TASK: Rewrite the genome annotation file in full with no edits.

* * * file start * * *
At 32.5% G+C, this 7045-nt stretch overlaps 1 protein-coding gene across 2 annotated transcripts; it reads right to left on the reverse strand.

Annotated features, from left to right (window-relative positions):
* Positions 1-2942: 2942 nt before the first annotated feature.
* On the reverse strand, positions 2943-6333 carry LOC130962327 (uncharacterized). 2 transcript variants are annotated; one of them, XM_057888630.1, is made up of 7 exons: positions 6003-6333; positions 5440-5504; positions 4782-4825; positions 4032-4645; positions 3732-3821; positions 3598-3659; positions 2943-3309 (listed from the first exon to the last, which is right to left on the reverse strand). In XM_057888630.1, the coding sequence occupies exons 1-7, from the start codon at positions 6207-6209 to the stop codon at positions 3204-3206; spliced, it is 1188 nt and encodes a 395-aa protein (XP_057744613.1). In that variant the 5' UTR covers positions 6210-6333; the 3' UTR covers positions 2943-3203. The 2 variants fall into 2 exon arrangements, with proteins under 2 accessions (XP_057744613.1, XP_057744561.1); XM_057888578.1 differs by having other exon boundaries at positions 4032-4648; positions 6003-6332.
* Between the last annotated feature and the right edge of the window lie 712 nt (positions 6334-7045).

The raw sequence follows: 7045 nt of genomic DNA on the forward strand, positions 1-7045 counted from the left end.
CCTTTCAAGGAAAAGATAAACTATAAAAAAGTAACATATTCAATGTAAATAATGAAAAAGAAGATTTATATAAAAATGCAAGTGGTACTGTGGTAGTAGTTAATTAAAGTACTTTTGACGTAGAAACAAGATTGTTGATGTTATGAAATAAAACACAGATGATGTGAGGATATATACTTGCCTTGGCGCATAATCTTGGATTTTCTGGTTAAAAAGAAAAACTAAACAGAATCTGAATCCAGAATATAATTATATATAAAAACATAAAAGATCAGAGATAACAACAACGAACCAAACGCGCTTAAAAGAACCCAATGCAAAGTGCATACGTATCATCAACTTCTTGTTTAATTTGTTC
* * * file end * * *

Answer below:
At 32.5% G+C, this 7045-nt stretch overlaps 1 protein-coding gene across 2 annotated transcripts; it reads right to left on the reverse strand.

Annotated features, from left to right (window-relative positions):
* Positions 1-2942: 2942 nt before the first annotated feature.
* On the reverse strand, positions 2943-6333 carry LOC130962327 (uncharacterized). 2 transcript variants are annotated; one of them, XM_057888630.1, is made up of 7 exons: positions 6003-6333; positions 5440-5504; positions 4782-4825; positions 4032-4645; positions 3732-3821; positions 3598-3659; positions 2943-3309 (listed from the first exon to the last, which is right to left on the reverse strand). In XM_057888630.1, the coding sequence occupies exons 1-7, from the start codon at positions 6207-6209 to the stop codon at positions 3204-3206; spliced, it is 1188 nt and encodes a 395-aa protein (XP_057744613.1). In that variant the 5' UTR covers positions 6210-6333; the 3' UTR covers positions 2943-3203. The 2 variants fall into 2 exon arrangements, with proteins under 2 accessions (XP_057744613.1, XP_057744561.1); XM_057888578.1 differs by having other exon boundaries at positions 4032-4648; positions 6003-6332.
* Between the last annotated feature and the right edge of the window lie 712 nt (positions 6334-7045).

The raw sequence follows: 7045 nt of genomic DNA on the forward strand, positions 1-7045 counted from the left end.
CCTTTCAAGGAAAAGATAAACTATAAAAAAGTAACATATTCAATGTAAATAATGAAAAAGAAGATTTATATAAAAATGCAAGTGGTACTGTGGTAGTAGTTAATTAAAGTACTTTTGACGTAGAAACAAGATTGTTGATGTTATGAAATAAAACACAGATGATGTGAGGATATATACTTGCCTTGGCGCATAATCTTGGATTTTCTGGTTAAAAAGAAAAACTAAACAGAATCTGAATCCAGAATATAATTATATATAAAAACATAAAAGATCAGAGATAACAACAACGAACCAAACGCGCTTAAAAGAACCCAATGCAAAGTGCATACGTATCATCAACTTCTTGTTTAATTTGTTC